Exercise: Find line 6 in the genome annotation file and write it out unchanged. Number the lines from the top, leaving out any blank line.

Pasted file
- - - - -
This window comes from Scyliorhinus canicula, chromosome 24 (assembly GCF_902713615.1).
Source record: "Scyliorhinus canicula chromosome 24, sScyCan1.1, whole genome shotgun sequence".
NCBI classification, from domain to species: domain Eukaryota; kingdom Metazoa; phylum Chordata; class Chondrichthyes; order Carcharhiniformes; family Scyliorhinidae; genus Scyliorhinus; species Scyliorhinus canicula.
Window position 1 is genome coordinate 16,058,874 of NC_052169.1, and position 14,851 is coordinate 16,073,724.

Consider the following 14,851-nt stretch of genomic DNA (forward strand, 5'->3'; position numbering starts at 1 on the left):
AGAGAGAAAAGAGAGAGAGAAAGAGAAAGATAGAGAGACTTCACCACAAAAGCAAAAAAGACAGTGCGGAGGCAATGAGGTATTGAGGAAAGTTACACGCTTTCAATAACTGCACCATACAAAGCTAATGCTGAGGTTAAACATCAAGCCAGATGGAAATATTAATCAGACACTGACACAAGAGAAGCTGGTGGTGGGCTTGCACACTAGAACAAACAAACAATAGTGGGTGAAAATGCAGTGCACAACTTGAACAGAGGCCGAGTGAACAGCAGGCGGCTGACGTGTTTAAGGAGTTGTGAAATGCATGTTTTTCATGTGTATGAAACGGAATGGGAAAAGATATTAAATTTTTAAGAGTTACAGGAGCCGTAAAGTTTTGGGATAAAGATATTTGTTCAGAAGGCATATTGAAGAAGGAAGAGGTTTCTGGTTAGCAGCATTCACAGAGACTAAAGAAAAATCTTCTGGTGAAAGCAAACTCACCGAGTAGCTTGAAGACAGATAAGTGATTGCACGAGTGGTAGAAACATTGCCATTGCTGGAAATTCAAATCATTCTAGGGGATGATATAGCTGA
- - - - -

AGAGAGAAAAGAGAGAGAGAAAGAGAAAGATAGAGAGACTTCACCACAAAAGCAAAAAAGACAGTGCGGAGGCAATGAGGTATTGAGGAAAGTTACACGCTTTCAATAACTGCACCATACAAAGCTAATGCTGAGGTTAAACATCAAGCCAGATGGAAATATTAATCAGACACTGACACAAGAGAAGCTGGTGGTGGGCTTGCACACTAGAACAAACAAACAATAGTGGGTGAAAATGCAGTGCACAACTTGAACAGAGGCCGAGTGAACAGCAGGCGGCTGACGTGTTTAAGGAGTTGTGAAATGCATGTTTTTCATGTGTATGAAACGGAATGGGAAAAGATATTAAATTTTTAAGAGTTACAGGAGCCGTAAAGTTTTGGGATAAAGATATTTGTTCAGAAGGCATATTGAAGAAGGAAGAGGTTTCTGGTTAGCAGCATTCACAGAGACTAAAGAAAAATCTTCTGGTGAAAGCAAACTCACCGAGTAGCTTGAAGACAGATAAGTGATTGCACGAGTGGTAGAAACATTGCCATTGCTGGAAATTCAAATCATTCTAGGGGATGATATAGCTGA